- A personalized video shout-out on facebook or twitter!
- Downloadable copies of the film and its soundtrack, a composition made entirely of Brazilian drums!
- Your name, camouflaged in one of the animations in Mira Mira. Your name will be part of cinematic history!
- An hour of my (very valuable) time. That is hard to come by. Rarer than diamonds*!
*Note: That is true.
This film will tell a story from a perspective that isn't really represented in film or on TV. It explores "ethnic ambiguity" with the idea that there isn't a right answer. In a world that loves the certainty of labels, where "so, what are you?" can come before "what's your name?" this short film is for everyone who doesn't fit neatly into a box. But it's also for people who love their boxes.
There's a lot of work ahead, and I'm doing it because this is my first step toward creating a body of work that reflects on labels and identity in this complicated, convoluted, rigid, fluid, beautiful world we live in. If you want to see more of that kind of work - if you want to be a part of that kind of work - you should support this film and my new production company, DERORRIM Pictures. Derorrim is Mirrored, backwards - because it generates work that reflects on identity.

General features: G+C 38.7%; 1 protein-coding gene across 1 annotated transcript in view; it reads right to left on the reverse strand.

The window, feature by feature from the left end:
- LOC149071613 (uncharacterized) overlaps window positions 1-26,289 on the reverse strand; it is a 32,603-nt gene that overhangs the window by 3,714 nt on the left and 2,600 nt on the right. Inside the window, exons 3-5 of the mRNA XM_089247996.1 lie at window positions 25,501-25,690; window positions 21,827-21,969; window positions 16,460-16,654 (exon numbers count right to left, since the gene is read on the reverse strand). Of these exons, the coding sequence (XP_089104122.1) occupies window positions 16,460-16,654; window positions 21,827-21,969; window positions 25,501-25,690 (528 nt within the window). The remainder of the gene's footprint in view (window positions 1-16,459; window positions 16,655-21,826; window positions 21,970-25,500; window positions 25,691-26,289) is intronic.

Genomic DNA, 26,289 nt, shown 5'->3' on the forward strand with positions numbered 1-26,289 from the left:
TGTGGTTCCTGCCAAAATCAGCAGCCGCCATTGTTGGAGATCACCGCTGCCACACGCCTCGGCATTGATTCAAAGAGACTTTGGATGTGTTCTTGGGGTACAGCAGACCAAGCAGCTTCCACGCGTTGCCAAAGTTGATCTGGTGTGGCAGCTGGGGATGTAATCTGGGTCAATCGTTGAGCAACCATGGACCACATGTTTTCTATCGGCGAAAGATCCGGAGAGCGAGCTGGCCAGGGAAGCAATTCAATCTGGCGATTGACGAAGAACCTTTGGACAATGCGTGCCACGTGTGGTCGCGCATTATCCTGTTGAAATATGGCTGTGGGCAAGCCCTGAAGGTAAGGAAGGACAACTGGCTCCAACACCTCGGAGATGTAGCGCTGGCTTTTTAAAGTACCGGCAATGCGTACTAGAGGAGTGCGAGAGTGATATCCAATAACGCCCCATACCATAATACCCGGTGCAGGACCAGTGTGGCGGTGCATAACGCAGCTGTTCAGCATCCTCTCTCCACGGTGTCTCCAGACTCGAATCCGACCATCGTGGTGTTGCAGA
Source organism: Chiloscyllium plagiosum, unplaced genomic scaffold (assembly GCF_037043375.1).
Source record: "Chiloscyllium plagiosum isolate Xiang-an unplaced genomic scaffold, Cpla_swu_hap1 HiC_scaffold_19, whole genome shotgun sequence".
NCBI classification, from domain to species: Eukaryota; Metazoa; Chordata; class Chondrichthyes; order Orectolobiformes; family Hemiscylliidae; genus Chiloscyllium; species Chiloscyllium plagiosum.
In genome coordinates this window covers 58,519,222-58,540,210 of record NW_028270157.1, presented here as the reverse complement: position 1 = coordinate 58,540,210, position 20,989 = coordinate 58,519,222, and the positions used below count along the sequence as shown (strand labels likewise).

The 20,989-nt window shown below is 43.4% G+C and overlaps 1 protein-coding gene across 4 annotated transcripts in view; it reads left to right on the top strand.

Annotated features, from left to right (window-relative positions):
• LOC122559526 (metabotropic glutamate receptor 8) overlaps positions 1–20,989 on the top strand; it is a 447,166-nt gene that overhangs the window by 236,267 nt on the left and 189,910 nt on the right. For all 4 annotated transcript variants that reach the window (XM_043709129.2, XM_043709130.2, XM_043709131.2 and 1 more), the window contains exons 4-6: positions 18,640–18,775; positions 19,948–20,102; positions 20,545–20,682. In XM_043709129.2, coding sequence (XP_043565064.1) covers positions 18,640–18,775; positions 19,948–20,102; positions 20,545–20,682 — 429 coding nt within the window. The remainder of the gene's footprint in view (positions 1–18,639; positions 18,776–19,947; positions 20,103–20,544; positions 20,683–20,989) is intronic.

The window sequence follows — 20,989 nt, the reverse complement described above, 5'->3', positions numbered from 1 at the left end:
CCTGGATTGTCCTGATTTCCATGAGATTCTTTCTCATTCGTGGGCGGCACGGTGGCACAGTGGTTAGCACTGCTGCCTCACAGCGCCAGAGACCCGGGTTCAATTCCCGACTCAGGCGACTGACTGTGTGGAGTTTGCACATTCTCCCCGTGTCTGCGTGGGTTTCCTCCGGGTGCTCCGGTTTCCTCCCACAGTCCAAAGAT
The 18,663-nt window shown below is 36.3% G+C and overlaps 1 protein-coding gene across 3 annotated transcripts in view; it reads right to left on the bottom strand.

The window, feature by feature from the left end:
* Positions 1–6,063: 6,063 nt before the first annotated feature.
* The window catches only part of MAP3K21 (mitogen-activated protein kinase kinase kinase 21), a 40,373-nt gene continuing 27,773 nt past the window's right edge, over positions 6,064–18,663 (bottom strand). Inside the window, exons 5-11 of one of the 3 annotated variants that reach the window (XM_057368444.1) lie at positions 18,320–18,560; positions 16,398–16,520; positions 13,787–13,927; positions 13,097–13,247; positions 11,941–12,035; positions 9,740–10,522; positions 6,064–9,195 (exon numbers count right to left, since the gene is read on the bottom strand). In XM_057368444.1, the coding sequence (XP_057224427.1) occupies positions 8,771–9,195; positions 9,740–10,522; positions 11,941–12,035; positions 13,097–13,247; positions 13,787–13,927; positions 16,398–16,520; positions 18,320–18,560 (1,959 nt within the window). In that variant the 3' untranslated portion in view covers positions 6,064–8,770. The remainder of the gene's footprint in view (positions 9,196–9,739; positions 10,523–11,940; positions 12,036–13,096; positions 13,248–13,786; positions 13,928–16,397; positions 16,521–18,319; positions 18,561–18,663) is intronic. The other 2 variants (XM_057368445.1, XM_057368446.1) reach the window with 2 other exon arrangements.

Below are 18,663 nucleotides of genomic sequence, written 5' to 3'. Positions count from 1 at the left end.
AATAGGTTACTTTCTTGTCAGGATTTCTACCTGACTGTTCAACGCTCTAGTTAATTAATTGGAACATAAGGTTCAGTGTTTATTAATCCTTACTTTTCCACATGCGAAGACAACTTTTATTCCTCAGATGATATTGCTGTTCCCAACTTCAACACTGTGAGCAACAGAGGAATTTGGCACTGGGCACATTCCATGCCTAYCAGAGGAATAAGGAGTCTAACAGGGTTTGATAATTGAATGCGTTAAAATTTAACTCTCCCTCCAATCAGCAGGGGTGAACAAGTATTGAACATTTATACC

Other Ways You Can Help
If you can't contribute financially, that's ok! Like us on facebook, follow me on Twitter @adriennewhittay and tweet with #miramira. The best way you can support MIRA MIRA is by sharing this campaign with friends and family, especially ones that:
- Like innovative music or animation,
- Tend to break the mold,
- Would support films with more people of color, or
- Just have some spare cash.
Explain why you support it, and why they should to: Movies like this show that consumers care about content from diverse backgrounds. This is the beginning of my career as a filmmaker, and I need to know I have a lot of people behind me. Let's make something beautiful.
Who Else Is Involved?
So many lovely people, without whom Mira Mira would never had made it this far. Read more about them at www.miramiramovie.com
Jessika Doyel (Co-Director)
Lukas Raphael (Co-Star)
Jonathan R White (Director of Photography)
Heather Barton McDevitt (Assistant Director)
Alanna Hall (Associate Producer, Performer)
Brittany Northcross (Associate Producer, Performer)
Safiya Miller, Jason Crain, Lee Bryant (Performers)
Sawrab Karim (Sound Crew)